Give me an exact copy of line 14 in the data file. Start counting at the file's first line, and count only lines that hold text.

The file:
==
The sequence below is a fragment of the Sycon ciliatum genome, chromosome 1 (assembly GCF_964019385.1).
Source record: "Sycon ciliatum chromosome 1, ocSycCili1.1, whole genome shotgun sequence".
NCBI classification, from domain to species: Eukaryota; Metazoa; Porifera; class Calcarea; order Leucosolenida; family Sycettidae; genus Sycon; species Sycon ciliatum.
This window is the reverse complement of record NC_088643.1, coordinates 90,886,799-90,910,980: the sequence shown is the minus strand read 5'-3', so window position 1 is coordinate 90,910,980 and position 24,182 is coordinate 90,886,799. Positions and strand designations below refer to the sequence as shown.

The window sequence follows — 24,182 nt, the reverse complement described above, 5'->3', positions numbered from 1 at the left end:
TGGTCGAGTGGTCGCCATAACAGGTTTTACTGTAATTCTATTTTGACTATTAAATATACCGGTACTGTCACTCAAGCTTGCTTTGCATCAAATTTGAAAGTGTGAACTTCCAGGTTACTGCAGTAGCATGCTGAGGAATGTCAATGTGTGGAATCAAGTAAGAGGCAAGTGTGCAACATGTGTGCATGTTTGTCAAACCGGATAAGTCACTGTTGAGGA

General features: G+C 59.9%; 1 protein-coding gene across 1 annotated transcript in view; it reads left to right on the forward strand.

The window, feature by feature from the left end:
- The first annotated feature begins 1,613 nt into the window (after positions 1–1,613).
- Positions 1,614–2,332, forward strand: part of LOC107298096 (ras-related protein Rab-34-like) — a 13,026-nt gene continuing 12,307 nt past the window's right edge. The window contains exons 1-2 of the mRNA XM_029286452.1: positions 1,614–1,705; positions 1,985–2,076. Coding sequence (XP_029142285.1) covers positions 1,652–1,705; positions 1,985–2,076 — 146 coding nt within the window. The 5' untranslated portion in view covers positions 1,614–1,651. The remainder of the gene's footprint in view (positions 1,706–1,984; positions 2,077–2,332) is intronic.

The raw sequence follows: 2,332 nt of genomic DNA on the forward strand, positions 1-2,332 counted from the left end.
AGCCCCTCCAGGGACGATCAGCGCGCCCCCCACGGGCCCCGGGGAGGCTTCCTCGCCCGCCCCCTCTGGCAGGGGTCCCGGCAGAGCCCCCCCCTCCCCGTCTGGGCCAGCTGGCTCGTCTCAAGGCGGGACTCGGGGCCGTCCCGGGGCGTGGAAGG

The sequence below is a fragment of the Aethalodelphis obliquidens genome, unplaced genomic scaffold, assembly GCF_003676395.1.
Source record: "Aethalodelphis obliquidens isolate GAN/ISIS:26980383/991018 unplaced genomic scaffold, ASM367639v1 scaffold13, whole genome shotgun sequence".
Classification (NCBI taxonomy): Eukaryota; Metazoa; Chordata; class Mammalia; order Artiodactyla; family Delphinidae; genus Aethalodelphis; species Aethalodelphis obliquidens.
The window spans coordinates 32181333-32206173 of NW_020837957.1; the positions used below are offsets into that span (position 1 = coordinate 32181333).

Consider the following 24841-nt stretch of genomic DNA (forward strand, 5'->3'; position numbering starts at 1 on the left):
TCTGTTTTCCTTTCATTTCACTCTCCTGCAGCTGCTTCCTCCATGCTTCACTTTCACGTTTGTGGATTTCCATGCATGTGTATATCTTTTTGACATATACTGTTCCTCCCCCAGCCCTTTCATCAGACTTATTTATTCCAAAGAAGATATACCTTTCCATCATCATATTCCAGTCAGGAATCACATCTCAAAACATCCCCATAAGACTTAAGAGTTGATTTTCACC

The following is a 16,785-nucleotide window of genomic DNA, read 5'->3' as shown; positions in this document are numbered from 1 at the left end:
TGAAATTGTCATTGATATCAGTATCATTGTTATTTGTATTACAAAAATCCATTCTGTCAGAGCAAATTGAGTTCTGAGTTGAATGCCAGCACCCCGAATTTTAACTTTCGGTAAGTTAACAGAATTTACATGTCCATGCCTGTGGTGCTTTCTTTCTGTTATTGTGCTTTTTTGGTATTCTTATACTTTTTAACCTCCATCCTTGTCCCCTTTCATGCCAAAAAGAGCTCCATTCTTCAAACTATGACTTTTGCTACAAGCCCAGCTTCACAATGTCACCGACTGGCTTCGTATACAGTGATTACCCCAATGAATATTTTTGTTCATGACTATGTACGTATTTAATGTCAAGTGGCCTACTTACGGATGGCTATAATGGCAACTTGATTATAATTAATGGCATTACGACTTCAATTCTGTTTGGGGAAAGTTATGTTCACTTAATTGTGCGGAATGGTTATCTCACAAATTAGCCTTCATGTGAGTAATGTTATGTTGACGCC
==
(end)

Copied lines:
Source record: "Aethalodelphis obliquidens isolate GAN/ISIS:26980383/991018 unplaced genomic scaffold, ASM367639v1 scaffold13, whole genome shotgun sequence".